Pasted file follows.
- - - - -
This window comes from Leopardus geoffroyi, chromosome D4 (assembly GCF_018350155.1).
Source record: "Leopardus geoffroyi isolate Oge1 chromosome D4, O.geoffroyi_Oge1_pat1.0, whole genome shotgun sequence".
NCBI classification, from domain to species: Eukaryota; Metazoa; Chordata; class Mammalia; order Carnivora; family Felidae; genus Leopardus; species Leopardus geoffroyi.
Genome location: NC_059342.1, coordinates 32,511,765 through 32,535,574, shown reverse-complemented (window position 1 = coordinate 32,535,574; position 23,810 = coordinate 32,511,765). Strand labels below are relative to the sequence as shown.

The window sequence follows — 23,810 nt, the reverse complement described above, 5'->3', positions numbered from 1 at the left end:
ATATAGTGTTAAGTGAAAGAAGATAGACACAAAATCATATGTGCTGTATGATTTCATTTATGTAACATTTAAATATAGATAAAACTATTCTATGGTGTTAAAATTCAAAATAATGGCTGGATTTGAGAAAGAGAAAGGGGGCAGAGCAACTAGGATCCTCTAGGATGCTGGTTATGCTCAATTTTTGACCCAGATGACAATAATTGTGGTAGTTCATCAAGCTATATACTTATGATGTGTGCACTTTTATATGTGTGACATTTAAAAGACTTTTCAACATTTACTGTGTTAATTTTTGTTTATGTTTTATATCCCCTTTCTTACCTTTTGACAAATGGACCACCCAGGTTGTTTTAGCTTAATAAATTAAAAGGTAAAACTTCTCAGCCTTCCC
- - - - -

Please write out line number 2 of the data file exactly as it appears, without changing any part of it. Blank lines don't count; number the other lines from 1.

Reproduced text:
Source record: "Leopardus geoffroyi isolate Oge1 chromosome D4, O.geoffroyi_Oge1_pat1.0, whole genome shotgun sequence".